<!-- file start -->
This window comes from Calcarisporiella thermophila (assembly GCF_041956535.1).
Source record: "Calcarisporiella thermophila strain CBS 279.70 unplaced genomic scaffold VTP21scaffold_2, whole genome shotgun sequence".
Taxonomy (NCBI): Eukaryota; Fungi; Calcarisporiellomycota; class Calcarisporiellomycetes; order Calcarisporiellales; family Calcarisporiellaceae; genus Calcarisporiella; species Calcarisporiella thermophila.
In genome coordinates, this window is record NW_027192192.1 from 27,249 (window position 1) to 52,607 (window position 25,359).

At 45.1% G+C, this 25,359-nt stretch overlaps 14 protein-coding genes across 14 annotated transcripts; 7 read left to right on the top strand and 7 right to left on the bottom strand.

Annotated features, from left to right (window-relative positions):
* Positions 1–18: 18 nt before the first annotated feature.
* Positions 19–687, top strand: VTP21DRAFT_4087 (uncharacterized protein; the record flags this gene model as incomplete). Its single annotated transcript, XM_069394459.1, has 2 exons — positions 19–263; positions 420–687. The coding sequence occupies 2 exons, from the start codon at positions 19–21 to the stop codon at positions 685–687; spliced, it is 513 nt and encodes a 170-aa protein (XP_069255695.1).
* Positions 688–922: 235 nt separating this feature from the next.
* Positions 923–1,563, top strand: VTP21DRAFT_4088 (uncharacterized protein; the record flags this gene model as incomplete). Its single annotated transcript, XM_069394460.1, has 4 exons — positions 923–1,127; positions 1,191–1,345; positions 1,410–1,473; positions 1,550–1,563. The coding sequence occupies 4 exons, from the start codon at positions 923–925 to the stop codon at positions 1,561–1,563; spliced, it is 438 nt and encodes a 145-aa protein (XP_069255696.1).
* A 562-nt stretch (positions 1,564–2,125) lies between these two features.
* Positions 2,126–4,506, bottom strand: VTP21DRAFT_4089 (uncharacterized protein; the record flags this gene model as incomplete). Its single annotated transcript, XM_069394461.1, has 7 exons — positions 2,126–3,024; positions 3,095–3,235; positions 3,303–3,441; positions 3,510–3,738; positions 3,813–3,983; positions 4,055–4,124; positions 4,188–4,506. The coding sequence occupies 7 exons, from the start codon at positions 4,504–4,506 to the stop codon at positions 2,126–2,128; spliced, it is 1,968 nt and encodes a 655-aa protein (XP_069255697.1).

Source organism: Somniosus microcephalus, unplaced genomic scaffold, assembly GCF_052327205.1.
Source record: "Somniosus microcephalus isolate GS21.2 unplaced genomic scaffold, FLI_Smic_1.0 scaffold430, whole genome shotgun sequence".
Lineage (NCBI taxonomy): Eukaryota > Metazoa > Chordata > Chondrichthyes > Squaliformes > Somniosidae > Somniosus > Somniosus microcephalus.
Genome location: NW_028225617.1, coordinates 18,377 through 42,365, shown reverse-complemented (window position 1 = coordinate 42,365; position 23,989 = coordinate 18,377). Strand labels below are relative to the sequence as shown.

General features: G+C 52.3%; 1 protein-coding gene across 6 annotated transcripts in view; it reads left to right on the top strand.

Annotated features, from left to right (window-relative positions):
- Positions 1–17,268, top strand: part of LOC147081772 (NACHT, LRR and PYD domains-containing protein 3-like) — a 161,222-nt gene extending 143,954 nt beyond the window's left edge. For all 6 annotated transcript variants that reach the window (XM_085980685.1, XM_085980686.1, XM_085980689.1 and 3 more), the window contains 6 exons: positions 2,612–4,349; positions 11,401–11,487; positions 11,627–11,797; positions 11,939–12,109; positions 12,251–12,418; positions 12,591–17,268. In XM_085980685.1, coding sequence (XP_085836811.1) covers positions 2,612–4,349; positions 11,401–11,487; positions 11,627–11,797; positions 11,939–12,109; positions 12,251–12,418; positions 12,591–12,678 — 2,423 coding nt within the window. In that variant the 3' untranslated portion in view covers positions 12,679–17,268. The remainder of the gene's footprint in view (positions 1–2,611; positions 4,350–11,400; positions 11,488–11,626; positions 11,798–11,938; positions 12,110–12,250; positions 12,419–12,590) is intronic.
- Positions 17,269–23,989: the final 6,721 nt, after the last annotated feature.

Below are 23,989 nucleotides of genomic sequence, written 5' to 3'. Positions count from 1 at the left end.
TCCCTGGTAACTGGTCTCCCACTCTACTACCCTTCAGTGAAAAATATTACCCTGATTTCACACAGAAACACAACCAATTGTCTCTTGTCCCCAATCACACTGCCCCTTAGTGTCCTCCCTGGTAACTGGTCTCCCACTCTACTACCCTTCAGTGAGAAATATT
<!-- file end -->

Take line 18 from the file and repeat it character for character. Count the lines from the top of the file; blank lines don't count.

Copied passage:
Annotated features, from left to right (window-relative positions):